Why You Shouldn’t Say ‘Sorry’ About My Grandchild With Down Syndrome


A few weeks ago, I met someone who said, “I’m sorry,” when he heard I provide workday care for my granddaughter who has Down syndrome. “I’m sorry” is never the correct thing to say to someone who dearly loves a human being who happens to have an extra chromosome. It diminishes that complex organism known as a child to a single chromosome and dismisses all the rest. There are other things like:

•  Seeing the huge smile and sparkly eyes on my granddaughter’s face whenever she spots someone she loves.

• When her rosebud mouth forms an O and her eyebrows arch high as soon as she hears Bruno Mars sing “Uptown Funk.” 

• The stink eye she gives you if you are trying to feed her quinoa with blueberries.

•  The way she holds your hand — still — as she sleeps.

I could go on, but I think I’ve made my point with these handful of examples.

I have three things — really great things — I wish people knew about Down syndrome so they would never even think of saying “I’m sorry” to a family member caring for a child with Down syndrome.

1. Your child will get a lot of good attention.

A diagnosis of Down syndrome gives medical personnel and family members a heads up about possible complications and challenges this new human may face in life.

All new babies have complications and challenges awaiting them, but most often, those who love them don’t know what they will be. So we wait. And sometimes we miss things. “We” meaning medical professionals and parents alike.

So people — lots of people — look at the baby who has Down syndrome with an extremely careful eye, which leads to procedures and therapies being put into place at the very first possible moment, which serves to assist the baby in becoming the very best “me” that he or she can possibly become. And isn’t that what we all want for all of our children?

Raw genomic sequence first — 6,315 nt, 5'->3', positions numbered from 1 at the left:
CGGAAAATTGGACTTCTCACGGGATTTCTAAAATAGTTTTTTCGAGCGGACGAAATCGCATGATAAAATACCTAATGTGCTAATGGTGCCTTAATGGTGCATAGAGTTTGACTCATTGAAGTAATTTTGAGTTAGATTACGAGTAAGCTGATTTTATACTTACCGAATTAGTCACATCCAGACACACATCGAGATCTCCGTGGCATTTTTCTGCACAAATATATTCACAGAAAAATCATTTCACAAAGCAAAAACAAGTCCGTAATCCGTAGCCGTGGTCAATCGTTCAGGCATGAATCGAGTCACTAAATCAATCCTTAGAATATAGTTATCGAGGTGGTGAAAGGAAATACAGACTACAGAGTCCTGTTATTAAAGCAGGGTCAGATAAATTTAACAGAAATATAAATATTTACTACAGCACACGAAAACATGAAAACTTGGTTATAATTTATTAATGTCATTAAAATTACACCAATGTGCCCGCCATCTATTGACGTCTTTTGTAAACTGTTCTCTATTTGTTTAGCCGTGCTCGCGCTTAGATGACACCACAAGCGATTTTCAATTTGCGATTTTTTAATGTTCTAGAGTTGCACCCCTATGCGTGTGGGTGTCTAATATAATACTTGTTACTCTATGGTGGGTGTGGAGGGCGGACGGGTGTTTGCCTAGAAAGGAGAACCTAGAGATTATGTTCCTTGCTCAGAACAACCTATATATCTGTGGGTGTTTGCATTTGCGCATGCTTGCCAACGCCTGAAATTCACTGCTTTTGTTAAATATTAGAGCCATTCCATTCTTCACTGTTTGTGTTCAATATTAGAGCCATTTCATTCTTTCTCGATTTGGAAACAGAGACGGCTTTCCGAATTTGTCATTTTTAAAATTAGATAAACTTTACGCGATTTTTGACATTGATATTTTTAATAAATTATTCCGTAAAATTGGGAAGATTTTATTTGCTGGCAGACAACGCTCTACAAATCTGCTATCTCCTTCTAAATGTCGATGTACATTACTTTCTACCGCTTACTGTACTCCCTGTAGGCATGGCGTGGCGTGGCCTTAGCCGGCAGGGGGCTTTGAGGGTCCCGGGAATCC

2. You get to squeeze more “babyness” out of your baby.

If you look at any of the charts for physical, social, emotional, language and cognitive development which compare the “norms” for those with Down syndrome and those without, you will notice a gap in the ages of first attainment for all of the skills listed. But you will also notice a vast amount of overlap. And you will notice all of the things a “without” child learns to do, a “with” child will learn, too. It just may take a little longer. Which means that you get to squeeze more “babyness” out of your baby. And if you love hanging around babies, this can only be a blessing to you.

3. Humans with an extra chromosome have so much to teach us.

If you are in the presence of Faith for even half a day, you’ll notice her extraordinary patience. If you need to put her down for a moment to attend to a sister, even if you’re getting ready to feed her her bottle, she’s just fine with that. No tears. Very few things are important enough to get her disgruntled. In fact, you’ll also notice her relentless cheeriness. She smiles at you just about any time you make eye contact.

Faith also has incredible determination. If she is determined not to eat whatever lumpy food you are trying to introduce or not to use that left hand the therapists would very much like her to use upon occasion, you’ll find yourself with a formidable opponent.

If you spend enough time with this child and attempt to follow her example in making your way through your own life, you’ll know what a blessing she is. Patience. Cheer. Grit.

Perhaps we should simply accept all babies for the blessings of joy they bring to their families and set sorrow to the side.

A version of this post originally appeared on A Gram of Faith.

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